+0
Hi,
I was taught to use past tense after the expression "as if" as in "he behaves as if he was a fool" (or past perfect as in "he behaved as if he had been a fool"). But so many times I see people writing both the verbs in the same tense (e.g. he behaves as if he IS a fool" - not sure it's right) and I don't have an idea when to use what. So could anyone please explain me when I should use "as if IS" and when "as if were" (If the main verb is in the same tense in the both, present simple I suppose).
Thanks in advance.
1 2 3
Comments  (Page 2) 
It isn't my fault, Officer-- I was wheedled into it!
'As if' is a part of one of those remnants of the subjunctive for hypothetical situations, Mav, so if you wish to write carefully:

'He behaves as if he were a fool.' (timeless)
'He is behaving as if he were a fool.' (present)
'He behaved as if he had been a fool.' (past)

The truth of the matter is that we see more and more an admixture:

'He behaves as if he was a fool.'
'He is behaving as if he is a fool.'
'He behaved as if he was a fool.'
'He behaves as if he is going to be appointed a fool'.

==

JTT: These are not new constructions, Mr M. We see these "admixtures" because language has to be able to describe all situations, all nuances. "as if" is no more subjunctive than plain old 'if'. In fact, a sentence can't be subjunctive until it makes use of a subjunctive form.

But subjunctive forms are only forms, remnants of older forms. The IMPORTANT thing to remember about the remaining subjunctive forms of English is that there are other forms that have EXACTLY the same meaning, though the level of formality changes.

A conditional sentence is a conditional sentence. Some conditionals just tend more to the real side of the spectrum, ie they describe events that are thought of as more realistic.

Some conditionals lean towards the doubtful and some occupy that portion of the spectrum that is unreal/counterfactual.

But it is a spectrum; it's NOT three isolated chunks as envisioned by conditionals 1-2&3. Every one of your 'admixtures' is perfectly grammatical for certain language scenarios.

<<<<<<<<<<<<<<<<<<<<<<<<<<<<<<<<<<<<<<<<<<<<<<<<

"He acted as if he __ crazy".

Mr M: I consider 'were' the only correct answer on this test. It is 'more grammatical'.

JTT: 'were' is no more grammatical than or . You've demolished Mr P's "indicative thesis" with what you've stated here. Are we not looking at a real incident here? Wouldn't that, according to Mr P's theory, demand a and rule out a ?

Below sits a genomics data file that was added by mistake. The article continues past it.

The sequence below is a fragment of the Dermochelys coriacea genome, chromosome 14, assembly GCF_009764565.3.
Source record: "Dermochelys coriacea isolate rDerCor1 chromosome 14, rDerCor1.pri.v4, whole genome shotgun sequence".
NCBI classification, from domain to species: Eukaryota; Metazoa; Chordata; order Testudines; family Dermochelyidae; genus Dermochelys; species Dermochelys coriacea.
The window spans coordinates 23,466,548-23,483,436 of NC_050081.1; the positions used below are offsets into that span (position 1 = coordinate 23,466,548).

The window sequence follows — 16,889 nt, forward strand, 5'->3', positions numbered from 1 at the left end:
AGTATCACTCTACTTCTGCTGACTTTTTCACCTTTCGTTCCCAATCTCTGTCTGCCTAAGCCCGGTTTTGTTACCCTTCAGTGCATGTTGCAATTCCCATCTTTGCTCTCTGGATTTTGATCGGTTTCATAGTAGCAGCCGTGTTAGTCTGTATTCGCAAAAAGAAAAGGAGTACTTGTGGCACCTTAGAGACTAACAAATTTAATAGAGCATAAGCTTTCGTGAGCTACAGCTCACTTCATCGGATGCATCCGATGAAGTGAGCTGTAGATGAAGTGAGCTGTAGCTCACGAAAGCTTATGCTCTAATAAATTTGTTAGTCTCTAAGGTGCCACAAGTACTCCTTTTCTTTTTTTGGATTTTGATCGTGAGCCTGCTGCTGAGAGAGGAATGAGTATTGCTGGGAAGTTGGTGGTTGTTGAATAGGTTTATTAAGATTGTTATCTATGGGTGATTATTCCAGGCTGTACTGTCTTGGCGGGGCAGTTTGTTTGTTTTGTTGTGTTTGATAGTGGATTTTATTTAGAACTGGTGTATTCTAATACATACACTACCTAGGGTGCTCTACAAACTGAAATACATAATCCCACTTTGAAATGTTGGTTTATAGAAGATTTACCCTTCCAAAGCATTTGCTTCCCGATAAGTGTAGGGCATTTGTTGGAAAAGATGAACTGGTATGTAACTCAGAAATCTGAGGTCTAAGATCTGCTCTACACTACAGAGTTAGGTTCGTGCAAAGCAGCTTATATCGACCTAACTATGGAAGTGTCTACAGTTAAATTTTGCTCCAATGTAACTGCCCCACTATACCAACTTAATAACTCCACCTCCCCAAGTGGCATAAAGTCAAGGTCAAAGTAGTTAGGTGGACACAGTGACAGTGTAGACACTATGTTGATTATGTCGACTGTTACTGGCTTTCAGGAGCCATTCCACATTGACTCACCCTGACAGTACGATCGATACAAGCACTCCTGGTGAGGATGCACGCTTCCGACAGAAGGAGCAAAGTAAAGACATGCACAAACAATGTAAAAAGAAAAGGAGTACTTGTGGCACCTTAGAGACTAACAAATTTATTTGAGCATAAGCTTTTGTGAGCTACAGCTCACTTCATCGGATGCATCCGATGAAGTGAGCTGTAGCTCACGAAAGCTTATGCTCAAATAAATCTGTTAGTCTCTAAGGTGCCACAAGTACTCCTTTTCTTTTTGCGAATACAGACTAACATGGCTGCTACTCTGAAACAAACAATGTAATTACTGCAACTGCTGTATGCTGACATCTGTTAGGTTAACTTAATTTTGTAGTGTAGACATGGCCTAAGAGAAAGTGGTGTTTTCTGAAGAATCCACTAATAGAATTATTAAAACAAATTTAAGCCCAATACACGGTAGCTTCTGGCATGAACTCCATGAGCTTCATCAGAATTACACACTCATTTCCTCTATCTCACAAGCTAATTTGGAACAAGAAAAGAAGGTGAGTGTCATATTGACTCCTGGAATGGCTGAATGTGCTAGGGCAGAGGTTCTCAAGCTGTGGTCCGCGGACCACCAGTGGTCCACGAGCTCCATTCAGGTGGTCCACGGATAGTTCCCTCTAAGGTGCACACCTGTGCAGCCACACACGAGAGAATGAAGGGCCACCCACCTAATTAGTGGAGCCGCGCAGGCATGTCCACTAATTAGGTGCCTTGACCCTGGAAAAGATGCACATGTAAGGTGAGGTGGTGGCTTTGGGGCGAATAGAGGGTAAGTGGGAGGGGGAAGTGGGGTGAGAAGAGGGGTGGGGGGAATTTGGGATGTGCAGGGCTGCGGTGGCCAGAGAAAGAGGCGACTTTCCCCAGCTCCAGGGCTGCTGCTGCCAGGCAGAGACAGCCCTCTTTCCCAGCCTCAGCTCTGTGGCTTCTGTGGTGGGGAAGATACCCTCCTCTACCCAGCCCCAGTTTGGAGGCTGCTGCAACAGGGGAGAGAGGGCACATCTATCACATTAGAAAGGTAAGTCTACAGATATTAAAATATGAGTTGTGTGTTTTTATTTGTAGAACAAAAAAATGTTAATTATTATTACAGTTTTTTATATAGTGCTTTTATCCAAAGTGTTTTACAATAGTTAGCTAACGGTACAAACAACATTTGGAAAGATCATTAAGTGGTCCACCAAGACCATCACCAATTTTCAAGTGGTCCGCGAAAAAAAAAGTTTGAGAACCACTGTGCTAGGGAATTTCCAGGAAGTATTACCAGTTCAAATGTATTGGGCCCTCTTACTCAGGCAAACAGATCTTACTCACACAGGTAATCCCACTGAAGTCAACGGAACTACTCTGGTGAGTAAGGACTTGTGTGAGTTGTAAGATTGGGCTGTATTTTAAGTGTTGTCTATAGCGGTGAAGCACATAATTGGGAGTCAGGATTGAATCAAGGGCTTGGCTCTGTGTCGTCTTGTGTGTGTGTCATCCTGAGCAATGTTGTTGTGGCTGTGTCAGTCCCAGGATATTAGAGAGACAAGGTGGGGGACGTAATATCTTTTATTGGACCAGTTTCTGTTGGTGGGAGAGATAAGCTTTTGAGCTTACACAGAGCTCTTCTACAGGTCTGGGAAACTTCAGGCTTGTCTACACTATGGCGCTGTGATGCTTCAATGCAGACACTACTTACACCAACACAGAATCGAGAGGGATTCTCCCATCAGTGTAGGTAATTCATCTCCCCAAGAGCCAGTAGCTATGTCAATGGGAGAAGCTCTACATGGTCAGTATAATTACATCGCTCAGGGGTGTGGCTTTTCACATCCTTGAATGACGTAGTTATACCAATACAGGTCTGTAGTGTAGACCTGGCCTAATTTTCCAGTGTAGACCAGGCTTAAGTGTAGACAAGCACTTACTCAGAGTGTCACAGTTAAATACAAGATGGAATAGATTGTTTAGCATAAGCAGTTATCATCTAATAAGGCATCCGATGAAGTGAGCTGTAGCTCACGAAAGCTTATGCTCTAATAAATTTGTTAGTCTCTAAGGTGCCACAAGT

And of course, an would also be possible if the speaker wanted to emphasize his current state.

Bystander [to policeman]: He acted as if he IS crazy. You know what. I think he is crazy. There he is over there. Look at him! He is crazy!
Students: We have free audio pronunciation exercises.
What do you mean "standart"?
Wouldn't it be better to say "He acted as if he HAD BEEN crazy"?
It looks as if the other inmates are sleeping, Mav.

Yes, you could not be challenged if you used that form (Quirk, Greenbaum, Leech & Svartvik 16.24n).
'Suppose (that) I had a million pounds'
'Suppose as if I ___ a miilion pounds'----> What's that? 'have'?

I've read some posts about subjuctives but I still don't understand the 'as if' ones. They weren't explicitly explained and I don't understand the logic of that.
'He looked at me as if I were a monster'
'He wouldn't look at me this way if I weren't a monster'.

But 'as if' describes smth that is contrary to fact, doesn't it? I mean, smth that doesn't really happen and therefore "If it happened I would be true...".
Teachers: We supply a list of EFL job vacancies
Something is wrong with your second sentence, Mav. Typo? 'Suppose as if' is not possible.
Maverick wrote:
But 'as if' describes smth that is contrary to fact, doesn't it? I mean, smth that doesn't really happen and therefore "If it happened I would be true...".
'Suppose (that) I had a million pounds'
Hmmm...Probably:
'It is as if I ___ a million pounds'----> What's that? 'have'?

1) Is it possible: 'It seems as if I ___ a million pounds'?
2)But 'as if' describes smth that is contrary to fact, doesn't it? I mean, smth that doesn't really happen and therefore "If it happened I would be true...". So if we are talking about something surreal in the past it's the 3-d conditional and therefore 'as if' doescribes something that WOULD HAVE happened. Where's my mistake?
Students: Are you brave enough to let our tutors analyse your pronunciation?
I can't explicitly explain why I think so, Mr.JTT., but it seems so to me.
I think 'as if' describes something that is assumed, not real, something that would be real but is actually contrary to reality.
Show more